FinancialForce Allows Users Scalability and Flexibility: Q&A with Analyst Seth Lippincott


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Seth Lippincott, analyst at Nucleus, covers ERP, SCM and security technology. He recently released a report titled “Customers Say FinancialForce Is Sticky”, where he highlighted his findings from talking with FinancialForce customers. Seth learned that customers favor our solution because it has enabled them to scale rapidly, tailor to their company’s needs and it is native to Salesforce. I sat down with Seth to understand his definition of “sticky” and to learn more about our customers’ feedback.

1) Hi Seth! Your recent report was a great read. My first and most important question is what exactly do you mean by FinancialForce is “sticky”?

When a solution is sticky it means that the customer is tied to it in a way that makes switching to a different solution either too costly or too difficult to really be considered.

A solution can be sticky for good reasons, which is how I was characterizing FinancialForce.

In cases of FinancialForce customers where I look at their level of user adoption, the way in which the customers’ needs are addressed makes them resistant in their ideas of switching. In a concrete way the users have become accustomed to the single data model for each contact across their CRM and ERP system, removing that functionality and the benefits that come with that would not be greeted with enthusiasm.

2) When speaking with a few of our customers what were some of the more impressionable findings in that process?

I was surprised by the extent to which FinancialForce being native to the Salesforce platform was a differentiating factor for the customers.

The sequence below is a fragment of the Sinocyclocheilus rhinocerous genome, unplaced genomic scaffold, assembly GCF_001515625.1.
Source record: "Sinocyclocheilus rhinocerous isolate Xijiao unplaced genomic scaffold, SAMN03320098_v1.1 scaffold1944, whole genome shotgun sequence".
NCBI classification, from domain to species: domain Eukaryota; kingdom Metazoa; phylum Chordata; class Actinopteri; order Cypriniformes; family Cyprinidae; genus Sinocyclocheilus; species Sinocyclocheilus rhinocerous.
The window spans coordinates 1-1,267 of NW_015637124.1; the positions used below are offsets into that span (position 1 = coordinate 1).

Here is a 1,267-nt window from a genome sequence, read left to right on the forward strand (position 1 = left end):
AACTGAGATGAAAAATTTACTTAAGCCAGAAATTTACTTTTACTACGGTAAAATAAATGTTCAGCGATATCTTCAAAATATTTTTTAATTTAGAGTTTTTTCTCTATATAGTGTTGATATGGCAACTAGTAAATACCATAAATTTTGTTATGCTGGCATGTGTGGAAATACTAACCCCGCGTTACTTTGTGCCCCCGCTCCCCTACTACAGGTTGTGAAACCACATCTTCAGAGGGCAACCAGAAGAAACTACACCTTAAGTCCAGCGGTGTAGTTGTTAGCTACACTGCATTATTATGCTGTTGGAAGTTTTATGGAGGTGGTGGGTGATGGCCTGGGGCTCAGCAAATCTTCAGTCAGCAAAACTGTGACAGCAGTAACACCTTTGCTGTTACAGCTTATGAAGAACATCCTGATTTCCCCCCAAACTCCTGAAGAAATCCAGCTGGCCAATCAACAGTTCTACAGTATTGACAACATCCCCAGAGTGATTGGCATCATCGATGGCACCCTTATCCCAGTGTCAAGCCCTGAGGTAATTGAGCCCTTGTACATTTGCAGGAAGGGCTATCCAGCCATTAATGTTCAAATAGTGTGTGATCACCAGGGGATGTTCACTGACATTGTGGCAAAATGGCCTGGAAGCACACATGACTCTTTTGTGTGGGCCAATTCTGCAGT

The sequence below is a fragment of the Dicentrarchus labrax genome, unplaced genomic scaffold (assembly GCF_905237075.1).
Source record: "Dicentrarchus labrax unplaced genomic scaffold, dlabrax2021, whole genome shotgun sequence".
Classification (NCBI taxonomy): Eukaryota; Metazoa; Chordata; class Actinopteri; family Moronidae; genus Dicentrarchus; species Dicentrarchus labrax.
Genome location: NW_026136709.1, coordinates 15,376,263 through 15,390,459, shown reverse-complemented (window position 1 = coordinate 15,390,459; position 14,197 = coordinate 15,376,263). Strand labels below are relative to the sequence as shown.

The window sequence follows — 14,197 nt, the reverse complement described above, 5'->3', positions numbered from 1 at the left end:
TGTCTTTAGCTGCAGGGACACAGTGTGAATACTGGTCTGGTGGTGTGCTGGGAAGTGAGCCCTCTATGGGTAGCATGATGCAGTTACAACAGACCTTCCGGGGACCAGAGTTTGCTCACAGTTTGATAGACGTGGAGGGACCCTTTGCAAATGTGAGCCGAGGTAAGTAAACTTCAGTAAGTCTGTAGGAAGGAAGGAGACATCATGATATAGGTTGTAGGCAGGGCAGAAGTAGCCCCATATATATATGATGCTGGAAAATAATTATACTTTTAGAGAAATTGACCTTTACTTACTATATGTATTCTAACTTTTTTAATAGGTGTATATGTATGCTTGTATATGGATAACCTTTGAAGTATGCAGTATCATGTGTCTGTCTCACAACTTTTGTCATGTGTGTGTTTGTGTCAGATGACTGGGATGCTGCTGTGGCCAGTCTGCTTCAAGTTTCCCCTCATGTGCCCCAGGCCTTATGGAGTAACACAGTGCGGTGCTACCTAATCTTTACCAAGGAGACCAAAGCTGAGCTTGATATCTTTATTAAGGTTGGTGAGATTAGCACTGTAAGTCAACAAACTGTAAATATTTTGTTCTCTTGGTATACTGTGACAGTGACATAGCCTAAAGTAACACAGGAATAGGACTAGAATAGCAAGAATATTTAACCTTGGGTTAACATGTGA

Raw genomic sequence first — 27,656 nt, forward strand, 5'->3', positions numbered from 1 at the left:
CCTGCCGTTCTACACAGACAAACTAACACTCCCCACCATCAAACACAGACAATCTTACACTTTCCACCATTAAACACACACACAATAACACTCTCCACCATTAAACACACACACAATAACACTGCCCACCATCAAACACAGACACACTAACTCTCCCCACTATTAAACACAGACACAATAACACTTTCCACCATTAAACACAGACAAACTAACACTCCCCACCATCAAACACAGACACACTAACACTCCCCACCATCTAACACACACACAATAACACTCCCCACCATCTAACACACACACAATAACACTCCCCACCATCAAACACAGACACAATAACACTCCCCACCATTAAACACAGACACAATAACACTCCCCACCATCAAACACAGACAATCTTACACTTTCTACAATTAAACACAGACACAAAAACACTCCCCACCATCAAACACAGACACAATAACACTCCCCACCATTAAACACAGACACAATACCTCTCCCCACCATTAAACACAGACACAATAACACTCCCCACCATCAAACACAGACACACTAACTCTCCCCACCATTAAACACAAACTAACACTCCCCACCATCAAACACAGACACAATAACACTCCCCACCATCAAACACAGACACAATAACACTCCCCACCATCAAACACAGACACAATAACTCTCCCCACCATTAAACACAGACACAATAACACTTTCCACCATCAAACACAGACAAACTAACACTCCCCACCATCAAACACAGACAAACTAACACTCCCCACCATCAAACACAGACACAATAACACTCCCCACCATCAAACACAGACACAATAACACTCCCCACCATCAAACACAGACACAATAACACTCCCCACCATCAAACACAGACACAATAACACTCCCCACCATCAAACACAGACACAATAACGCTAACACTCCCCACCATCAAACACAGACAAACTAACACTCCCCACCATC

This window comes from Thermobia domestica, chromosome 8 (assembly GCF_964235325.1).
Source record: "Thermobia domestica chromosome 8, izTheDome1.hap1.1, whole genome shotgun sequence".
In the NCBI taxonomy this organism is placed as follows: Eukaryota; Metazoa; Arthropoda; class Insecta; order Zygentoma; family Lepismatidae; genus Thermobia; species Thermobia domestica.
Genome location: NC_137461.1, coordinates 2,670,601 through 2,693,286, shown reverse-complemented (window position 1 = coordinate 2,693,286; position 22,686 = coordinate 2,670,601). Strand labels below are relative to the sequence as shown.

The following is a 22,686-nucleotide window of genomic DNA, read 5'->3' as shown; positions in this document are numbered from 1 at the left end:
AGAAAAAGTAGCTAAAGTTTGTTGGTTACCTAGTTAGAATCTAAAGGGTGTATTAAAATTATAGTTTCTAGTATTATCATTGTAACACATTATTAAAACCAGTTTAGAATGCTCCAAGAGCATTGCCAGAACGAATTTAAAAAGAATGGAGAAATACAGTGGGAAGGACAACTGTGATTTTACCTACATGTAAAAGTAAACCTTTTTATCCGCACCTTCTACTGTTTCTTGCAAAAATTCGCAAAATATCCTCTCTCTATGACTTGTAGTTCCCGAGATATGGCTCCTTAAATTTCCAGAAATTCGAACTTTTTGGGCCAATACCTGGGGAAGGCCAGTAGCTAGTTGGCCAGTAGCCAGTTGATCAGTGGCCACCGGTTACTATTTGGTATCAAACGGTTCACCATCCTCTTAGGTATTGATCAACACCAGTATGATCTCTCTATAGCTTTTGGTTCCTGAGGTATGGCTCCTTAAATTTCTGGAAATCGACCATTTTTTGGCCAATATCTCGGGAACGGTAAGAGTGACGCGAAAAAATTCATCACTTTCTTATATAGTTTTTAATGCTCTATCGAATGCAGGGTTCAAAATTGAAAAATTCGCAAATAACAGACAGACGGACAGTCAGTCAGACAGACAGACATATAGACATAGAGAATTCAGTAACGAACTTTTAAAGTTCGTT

Normally we forget about the platform as part of the value proposition, we don’t necessarily associate that with being able to deliver a lot of benefits but with FinancialForce that nativity is a major selling point to customers.

Another point that I would call out would be the rapid growth that customers are able to achieve. In this research, I found that companies were scaling rapidly with FinancialForce, in some instances we had customers scaling five times in terms of the number of transactions they were dealing with. They had only marginal increases in their accounting staff, which is something I didn’t necessarily expect to find at that level.

3) What do you hope readers take away from the report?

There are a couple things I hope readers take away from the report, the first would be that customers that I talked with hailed from a number of different industries and they were leveraging FinancialForce in a variety of ways. The only real common thread they had was that they use Salesforce CRM.

Second thing to really take away is the flexibility that the solution gives from its modular approach. Despite it being a cloud solution we often associate it with a one size fits all, but customers are tailoring their solution to fit their needs.

Lastly I go back to the scalability that FinancialForce allows customers. When you’re moving from one level to five times that level in terms of number of transactions and you’re only increasing your staff a marginal amount that is going to reap huge benefits for your company.

4) With the end of the year approaching everyone is talking about trends and predictions for next year. What do you feel are some of the ERP trends we should look forward to in 2017?

There has been a lot of focus on the SMBs – it is a huge growth opportunity for a lot of vendors so they have been putting a lot of time and energy into catering to that market. The ones that are able to demonstrate value to the SMB market are really going to be able to capitalize moving forward.

Delivering a cloud solution is integral to that so you don’t have infrastructure and technology to manage in-house. It’s also important to have a solution that can scale with your business as you move into the high end of the midmarket or a small enterprise company. I think that solutions that are able to capitalize on that segment of the market will have a good year in 2017.

To read the full report from Nucleus Research, view it here.

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